Sunday Yokubaitis, president of Golden Frog, a company that makes privacy and security software including VyperVpn, said its software, too, had been taken down from the app store. âWe gladly filed an amicus brief in support of Apple in their backdoor encryption battle with the F.B.I.,â he said, âso we are extremely disappointed that Apple has bowed to pressure from China to remove VPN apps without citing any Chinese law or regulation that makes VPN illegal.â
He added, âWe view access to Internet in China as a human rights issue, and I would expect Apple to value human rights over profits.â
An Apple spokeswoman declined to comment about the removals, which appear to affect only users in Appleâs China app store â generally those who have indicated a billing address in mainland China.
This is not the first time that Apple has removed apps at the request of the Chinese government, but it is a new reminder of how deeply beholden the tech giant has become to Beijing at a moment when the leadership has been pushing to tighten its control over the internet.
The removals signal a new push by China to control the internet. In the past, the Great Firewall has used technology to disrupt VPNs, and Beijing has shut down Chinese VPNs and even aimed a huge cyberattack at a well-known foreign site hosting code that circumvented the filters.
But they also mark the first time China has successfully used its influence with a major foreign tech platform, like Apple, to push back against the software makers.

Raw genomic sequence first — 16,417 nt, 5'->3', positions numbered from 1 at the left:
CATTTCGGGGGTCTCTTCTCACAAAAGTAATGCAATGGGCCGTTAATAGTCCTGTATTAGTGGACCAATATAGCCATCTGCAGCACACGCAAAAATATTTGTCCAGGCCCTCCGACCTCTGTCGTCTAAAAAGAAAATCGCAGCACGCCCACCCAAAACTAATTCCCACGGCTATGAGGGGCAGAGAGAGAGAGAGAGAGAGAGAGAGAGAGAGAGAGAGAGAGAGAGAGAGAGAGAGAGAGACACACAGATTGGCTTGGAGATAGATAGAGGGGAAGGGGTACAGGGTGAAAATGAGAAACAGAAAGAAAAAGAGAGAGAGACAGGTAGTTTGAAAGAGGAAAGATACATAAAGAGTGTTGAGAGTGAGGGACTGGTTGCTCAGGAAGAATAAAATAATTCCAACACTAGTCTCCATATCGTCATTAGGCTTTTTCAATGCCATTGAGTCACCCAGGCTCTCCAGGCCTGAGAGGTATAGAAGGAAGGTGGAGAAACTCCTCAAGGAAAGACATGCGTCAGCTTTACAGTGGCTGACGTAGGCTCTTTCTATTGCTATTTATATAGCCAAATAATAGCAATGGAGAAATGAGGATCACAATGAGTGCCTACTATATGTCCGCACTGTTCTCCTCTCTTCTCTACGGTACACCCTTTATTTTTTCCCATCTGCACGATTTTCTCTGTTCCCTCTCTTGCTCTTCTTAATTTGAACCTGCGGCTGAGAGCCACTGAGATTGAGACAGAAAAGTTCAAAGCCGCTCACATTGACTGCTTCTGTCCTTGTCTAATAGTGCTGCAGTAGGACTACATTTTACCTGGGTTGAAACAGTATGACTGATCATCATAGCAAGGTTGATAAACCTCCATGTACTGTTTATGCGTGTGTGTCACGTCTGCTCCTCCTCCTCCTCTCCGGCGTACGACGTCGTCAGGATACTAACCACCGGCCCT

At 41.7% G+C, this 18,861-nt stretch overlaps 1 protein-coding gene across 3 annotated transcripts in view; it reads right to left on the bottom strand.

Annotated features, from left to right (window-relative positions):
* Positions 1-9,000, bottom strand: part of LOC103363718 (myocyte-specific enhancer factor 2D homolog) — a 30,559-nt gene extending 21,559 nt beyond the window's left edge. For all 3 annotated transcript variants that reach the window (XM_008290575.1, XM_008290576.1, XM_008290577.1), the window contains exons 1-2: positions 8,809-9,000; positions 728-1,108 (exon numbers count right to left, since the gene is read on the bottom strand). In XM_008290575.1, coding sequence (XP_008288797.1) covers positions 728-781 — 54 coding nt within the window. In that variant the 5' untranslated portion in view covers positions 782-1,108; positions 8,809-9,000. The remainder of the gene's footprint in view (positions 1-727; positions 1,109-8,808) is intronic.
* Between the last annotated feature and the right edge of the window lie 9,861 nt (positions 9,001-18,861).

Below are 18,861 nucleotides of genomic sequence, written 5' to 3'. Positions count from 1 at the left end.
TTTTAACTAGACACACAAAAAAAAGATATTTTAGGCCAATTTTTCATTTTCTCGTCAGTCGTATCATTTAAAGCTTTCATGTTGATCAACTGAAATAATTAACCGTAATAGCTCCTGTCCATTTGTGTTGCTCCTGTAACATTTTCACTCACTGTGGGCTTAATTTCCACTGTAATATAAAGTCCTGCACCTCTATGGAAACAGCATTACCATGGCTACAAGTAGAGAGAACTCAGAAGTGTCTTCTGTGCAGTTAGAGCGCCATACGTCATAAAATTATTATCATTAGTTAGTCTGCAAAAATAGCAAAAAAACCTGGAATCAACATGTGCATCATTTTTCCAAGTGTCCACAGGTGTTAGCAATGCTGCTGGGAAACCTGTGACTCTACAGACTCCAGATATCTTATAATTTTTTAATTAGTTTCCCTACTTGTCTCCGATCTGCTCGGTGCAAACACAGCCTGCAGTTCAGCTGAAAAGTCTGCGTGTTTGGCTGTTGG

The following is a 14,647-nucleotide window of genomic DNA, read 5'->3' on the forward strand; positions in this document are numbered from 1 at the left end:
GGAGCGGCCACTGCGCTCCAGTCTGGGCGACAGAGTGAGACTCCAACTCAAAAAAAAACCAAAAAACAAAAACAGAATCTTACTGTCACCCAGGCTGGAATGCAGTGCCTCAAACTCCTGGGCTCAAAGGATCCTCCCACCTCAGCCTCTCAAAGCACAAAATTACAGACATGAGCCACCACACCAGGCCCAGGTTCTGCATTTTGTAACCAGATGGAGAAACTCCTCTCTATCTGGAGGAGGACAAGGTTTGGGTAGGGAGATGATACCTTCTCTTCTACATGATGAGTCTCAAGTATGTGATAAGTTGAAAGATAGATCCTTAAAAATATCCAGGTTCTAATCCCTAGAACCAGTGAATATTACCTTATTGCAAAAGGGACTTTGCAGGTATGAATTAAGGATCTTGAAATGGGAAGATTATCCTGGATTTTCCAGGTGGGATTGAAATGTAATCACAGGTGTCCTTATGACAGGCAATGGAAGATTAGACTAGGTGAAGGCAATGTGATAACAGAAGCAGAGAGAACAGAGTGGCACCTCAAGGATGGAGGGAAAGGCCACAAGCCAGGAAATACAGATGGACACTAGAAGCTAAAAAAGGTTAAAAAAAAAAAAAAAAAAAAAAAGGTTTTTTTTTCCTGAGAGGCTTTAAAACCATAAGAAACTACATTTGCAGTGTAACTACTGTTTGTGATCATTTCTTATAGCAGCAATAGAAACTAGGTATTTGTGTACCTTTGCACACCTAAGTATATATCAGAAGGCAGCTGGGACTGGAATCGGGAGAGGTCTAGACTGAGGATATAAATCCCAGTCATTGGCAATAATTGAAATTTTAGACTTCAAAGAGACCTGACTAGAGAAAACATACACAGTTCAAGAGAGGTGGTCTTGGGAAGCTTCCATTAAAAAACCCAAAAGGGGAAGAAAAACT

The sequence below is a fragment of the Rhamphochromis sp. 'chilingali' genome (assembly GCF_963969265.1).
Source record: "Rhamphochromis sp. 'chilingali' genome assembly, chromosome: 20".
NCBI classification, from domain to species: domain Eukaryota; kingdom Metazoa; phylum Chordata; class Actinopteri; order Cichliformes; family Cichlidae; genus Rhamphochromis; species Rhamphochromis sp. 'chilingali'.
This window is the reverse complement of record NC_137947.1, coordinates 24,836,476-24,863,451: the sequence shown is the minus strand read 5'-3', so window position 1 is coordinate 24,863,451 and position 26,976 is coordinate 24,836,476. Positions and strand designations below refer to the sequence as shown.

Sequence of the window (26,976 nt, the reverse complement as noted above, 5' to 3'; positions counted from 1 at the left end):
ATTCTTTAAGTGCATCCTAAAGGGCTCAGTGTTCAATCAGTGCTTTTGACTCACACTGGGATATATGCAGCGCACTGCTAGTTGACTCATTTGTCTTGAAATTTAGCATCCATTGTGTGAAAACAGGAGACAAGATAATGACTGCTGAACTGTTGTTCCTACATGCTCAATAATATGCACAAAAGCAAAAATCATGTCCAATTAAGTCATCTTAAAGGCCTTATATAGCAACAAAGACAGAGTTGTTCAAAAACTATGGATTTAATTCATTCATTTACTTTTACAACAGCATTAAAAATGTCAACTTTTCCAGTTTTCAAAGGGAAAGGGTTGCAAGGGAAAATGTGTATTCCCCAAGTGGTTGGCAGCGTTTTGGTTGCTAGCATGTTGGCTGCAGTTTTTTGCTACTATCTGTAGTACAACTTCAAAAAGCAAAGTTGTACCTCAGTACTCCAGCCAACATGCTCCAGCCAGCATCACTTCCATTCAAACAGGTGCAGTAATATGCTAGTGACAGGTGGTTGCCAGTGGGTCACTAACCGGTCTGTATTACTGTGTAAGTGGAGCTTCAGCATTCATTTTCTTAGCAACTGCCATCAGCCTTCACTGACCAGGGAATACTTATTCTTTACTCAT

While internet crackdowns often peak every five years, ahead of a key Chinese Communist Party congress, this yearâs efforts cover fresh ground, a likely indication that stricter controls of things like VPNs will persist after the congress this autumn. Earlier this month, China also began a partial block of the Facebook-owned messaging app WhatsApp.
Greater China is Appleâs largest market outside the United States. That has left the company more vulnerable than almost any other American technology firm to a Chinese campaign to ween itself off foreign technology and tighten control over foreign tech companies operating there.
In response, Apple has made a number of moves to ensure that it stays on Beijingâs good side. Last year, the company complied with what it said was a request from the Chinese authorities to remove from its China app store news apps created by The New York Times.
This month, the company said it would open its first data center in China to comply with a new law that pushes foreign firms to store more of their data in China.
Apple has operated its app store in China for many years with only the occasional run-in with the government. The VPN crackdown and Beijingâs move in December to target news sites indicates that Chinaâs internet regulators have taken a deeper interest, and are exerting more control, over what is available on Appleâs China app store.